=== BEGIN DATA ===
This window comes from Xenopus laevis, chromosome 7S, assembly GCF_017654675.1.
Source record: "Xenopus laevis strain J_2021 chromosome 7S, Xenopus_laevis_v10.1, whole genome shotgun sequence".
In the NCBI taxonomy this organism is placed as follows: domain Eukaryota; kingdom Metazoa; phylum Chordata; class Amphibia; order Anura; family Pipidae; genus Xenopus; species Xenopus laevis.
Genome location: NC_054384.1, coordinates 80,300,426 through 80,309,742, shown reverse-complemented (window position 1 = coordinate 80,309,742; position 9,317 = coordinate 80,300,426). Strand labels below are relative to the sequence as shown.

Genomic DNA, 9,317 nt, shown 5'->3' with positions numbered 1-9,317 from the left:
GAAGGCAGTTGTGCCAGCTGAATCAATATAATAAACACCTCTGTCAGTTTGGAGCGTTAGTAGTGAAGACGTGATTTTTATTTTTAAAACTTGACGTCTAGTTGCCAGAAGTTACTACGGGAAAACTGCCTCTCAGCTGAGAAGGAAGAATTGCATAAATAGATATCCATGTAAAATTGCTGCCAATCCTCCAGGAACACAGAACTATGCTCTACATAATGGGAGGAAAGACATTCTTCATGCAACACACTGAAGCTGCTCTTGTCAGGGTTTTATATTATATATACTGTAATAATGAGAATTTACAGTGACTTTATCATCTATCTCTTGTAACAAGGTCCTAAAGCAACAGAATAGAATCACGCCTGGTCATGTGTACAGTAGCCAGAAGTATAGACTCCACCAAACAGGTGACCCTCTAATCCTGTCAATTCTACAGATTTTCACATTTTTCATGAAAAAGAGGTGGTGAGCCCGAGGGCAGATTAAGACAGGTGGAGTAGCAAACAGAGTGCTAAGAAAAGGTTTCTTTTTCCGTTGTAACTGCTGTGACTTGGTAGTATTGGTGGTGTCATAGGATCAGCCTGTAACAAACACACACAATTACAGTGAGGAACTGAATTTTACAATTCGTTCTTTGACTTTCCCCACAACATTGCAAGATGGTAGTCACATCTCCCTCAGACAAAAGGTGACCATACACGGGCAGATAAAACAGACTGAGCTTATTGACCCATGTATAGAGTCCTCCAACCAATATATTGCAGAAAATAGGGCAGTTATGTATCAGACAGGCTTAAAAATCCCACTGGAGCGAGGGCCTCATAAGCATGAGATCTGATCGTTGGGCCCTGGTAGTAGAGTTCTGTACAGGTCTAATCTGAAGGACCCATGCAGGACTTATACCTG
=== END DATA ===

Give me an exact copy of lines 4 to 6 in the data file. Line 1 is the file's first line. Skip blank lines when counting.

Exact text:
Genome location: NC_054384.1, coordinates 80,300,426 through 80,309,742, shown reverse-complemented (window position 1 = coordinate 80,309,742; position 9,317 = coordinate 80,300,426). Strand labels below are relative to the sequence as shown.

Genomic DNA, 9,317 nt, shown 5'->3' with positions numbered 1-9,317 from the left:
GAAGGCAGTTGTGCCAGCTGAATCAATATAATAAACACCTCTGTCAGTTTGGAGCGTTAGTAGTGAAGACGTGATTTTTATTTTTAAAACTTGACGTCTAGTTGCCAGAAGTTACTACGGGAAAACTGCCTCTCAGCTGAGAAGGAAGAATTGCATAAATAGATATCCATGTAAAATTGCTGCCAATCCTCCAGGAACACAGAACTATGCTCTACATAATGGGAGGAAAGACATTCTTCATGCAACACACTGAAGCTGCTCTTGTCAGGGTTTTATATTATATATACTGTAATAATGAGAATTTACAGTGACTTTATCATCTATCTCTTGTAACAAGGTCCTAAAGCAACAGAATAGAATCACGCCTGGTCATGTGTACAGTAGCCAGAAGTATAGACTCCACCAAACAGGTGACCCTCTAATCCTGTCAATTCTACAGATTTTCACATTTTTCATGAAAAAGAGGTGGTGAGCCCGAGGGCAGATTAAGACAGGTGGAGTAGCAAACAGAGTGCTAAGAAAAGGTTTCTTTTTCCGTTGTAACTGCTGTGACTTGGTAGTATTGGTGGTGTCATAGGATCAGCCTGTAACAAACACACACAATTACAGTGAGGAACTGAATTTTACAATTCGTTCTTTGACTTTCCCCACAACATTGCAAGATGGTAGTCACATCTCCCTCAGACAAAAGGTGACCATACACGGGCAGATAAAACAGACTGAGCTTATTGACCCATGTATAGAGTCCTCCAACCAATATATTGCAGAAAATAGGGCAGTTATGTATCAGACAGGCTTAAAAATCCCACTGGAGCGAGGGCCTCATAAGCATGAGATCTGATCGTTGGGCCCTGGTAGTAGAGTTCTGTACAGGTCTAATCTGAAGGACCCATGCAGGACTTATACCTG